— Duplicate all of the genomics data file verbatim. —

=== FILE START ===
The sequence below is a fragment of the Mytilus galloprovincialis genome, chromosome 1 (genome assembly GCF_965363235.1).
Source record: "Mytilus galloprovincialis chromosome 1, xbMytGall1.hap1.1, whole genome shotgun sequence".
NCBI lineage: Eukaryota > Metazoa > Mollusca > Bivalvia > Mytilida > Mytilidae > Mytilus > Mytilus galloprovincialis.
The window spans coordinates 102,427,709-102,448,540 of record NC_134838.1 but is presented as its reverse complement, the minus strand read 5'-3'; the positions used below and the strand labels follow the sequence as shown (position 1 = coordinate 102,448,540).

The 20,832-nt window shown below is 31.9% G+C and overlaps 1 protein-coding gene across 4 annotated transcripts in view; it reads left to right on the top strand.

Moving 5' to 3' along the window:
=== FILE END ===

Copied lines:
The sequence below is a fragment of the Mytilus galloprovincialis genome, chromosome 1 (genome assembly GCF_965363235.1).
Source record: "Mytilus galloprovincialis chromosome 1, xbMytGall1.hap1.1, whole genome shotgun sequence".
NCBI lineage: Eukaryota > Metazoa > Mollusca > Bivalvia > Mytilida > Mytilidae > Mytilus > Mytilus galloprovincialis.
The window spans coordinates 102,427,709-102,448,540 of record NC_134838.1 but is presented as its reverse complement, the minus strand read 5'-3'; the positions used below and the strand labels follow the sequence as shown (position 1 = coordinate 102,448,540).

The 20,832-nt window shown below is 31.9% G+C and overlaps 1 protein-coding gene across 4 annotated transcripts in view; it reads left to right on the top strand.

Moving 5' to 3' along the window: